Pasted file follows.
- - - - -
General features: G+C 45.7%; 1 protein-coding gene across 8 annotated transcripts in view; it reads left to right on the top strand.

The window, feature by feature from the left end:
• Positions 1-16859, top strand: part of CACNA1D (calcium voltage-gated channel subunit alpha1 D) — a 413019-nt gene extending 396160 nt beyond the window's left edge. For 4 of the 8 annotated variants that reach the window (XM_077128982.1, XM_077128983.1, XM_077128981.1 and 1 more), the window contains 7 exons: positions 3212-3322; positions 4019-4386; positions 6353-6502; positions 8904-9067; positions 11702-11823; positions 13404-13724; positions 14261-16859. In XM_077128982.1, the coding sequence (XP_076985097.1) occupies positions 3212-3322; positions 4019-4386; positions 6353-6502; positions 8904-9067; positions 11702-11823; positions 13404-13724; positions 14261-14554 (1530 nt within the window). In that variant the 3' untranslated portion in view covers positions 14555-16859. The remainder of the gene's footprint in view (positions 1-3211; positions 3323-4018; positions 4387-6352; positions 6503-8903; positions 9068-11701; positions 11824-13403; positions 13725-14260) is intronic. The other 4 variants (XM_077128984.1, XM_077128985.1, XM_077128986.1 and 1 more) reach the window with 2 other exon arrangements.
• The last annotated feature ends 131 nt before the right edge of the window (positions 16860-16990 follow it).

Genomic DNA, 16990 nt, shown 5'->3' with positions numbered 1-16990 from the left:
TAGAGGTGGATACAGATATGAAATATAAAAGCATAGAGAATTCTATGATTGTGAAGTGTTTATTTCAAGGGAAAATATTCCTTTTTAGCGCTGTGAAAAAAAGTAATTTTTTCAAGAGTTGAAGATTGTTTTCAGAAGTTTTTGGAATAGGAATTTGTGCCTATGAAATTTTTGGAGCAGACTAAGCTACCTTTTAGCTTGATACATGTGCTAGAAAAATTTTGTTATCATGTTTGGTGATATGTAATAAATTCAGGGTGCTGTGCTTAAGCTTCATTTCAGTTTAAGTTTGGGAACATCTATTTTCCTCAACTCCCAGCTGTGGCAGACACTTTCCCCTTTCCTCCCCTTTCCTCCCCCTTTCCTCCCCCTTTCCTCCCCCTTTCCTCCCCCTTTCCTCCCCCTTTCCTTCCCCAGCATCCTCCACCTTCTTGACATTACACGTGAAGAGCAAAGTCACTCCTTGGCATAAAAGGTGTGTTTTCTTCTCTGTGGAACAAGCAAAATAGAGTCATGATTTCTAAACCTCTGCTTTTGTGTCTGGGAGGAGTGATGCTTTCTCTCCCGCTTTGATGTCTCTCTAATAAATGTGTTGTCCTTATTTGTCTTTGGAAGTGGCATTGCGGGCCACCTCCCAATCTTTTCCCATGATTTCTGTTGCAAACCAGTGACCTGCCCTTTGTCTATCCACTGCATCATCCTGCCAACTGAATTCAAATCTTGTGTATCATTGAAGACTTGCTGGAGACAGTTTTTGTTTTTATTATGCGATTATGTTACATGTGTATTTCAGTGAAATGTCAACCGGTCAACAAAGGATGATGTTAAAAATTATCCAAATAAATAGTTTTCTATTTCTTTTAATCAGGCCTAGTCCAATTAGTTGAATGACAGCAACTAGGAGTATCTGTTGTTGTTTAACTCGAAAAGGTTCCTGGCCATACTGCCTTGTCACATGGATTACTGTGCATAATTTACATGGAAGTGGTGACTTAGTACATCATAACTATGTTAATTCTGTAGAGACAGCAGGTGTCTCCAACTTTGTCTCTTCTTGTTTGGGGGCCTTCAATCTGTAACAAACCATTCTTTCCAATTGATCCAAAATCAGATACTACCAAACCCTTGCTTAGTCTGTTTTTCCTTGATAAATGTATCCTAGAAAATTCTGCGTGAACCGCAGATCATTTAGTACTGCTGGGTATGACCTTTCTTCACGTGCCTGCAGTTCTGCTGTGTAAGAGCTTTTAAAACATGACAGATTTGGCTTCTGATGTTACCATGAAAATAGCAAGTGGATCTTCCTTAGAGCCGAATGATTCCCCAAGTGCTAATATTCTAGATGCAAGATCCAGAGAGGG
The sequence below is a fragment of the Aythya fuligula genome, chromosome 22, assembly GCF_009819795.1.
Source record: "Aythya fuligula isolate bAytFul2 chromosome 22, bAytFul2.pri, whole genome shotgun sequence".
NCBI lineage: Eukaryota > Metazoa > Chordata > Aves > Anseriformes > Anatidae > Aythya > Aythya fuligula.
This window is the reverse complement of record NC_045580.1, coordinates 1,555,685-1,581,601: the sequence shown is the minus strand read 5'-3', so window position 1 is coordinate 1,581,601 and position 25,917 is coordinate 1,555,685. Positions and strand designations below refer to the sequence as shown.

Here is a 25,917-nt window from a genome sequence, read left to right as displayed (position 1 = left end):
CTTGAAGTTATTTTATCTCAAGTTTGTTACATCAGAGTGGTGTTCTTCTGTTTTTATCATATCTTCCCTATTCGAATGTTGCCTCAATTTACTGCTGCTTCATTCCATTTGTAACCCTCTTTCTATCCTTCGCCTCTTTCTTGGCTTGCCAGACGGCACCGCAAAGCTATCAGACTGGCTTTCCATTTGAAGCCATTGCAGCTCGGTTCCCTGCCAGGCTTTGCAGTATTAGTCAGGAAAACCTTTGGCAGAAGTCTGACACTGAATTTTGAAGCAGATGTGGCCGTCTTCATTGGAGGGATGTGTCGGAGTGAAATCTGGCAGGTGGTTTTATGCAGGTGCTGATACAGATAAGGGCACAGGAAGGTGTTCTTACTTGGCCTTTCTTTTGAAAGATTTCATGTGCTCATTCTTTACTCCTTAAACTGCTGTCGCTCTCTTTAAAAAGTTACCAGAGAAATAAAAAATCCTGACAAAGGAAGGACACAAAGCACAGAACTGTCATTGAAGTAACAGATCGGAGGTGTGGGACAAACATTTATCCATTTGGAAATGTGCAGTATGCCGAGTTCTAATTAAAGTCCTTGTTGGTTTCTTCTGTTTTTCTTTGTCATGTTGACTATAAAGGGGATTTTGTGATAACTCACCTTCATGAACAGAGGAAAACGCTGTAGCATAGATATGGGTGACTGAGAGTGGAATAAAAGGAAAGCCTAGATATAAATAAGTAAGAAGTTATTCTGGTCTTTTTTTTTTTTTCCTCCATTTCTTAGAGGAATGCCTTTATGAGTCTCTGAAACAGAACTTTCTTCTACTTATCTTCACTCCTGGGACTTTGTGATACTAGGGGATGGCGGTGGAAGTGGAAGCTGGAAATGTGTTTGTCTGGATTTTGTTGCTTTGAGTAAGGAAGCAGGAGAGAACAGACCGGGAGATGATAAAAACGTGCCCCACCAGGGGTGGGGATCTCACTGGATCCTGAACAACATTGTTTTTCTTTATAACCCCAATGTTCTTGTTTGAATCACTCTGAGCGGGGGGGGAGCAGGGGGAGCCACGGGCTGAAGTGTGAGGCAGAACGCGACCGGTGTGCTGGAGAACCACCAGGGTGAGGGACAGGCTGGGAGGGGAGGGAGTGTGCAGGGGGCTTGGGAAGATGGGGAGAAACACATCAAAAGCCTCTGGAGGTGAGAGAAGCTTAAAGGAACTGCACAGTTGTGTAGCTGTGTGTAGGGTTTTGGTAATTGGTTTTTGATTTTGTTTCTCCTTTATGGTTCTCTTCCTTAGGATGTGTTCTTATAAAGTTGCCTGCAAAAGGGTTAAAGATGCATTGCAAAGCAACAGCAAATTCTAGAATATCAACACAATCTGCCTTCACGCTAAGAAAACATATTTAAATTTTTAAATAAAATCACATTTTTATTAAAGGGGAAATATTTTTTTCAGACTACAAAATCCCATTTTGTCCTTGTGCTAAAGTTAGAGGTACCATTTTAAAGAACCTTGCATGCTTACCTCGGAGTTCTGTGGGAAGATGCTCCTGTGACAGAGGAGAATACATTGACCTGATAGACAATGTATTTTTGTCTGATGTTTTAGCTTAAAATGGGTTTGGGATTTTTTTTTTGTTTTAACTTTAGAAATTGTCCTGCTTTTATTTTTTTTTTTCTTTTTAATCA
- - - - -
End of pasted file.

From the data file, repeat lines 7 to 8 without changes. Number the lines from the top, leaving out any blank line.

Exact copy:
The sequence below is a fragment of the Aythya fuligula genome, chromosome 22, assembly GCF_009819795.1.
Source record: "Aythya fuligula isolate bAytFul2 chromosome 22, bAytFul2.pri, whole genome shotgun sequence".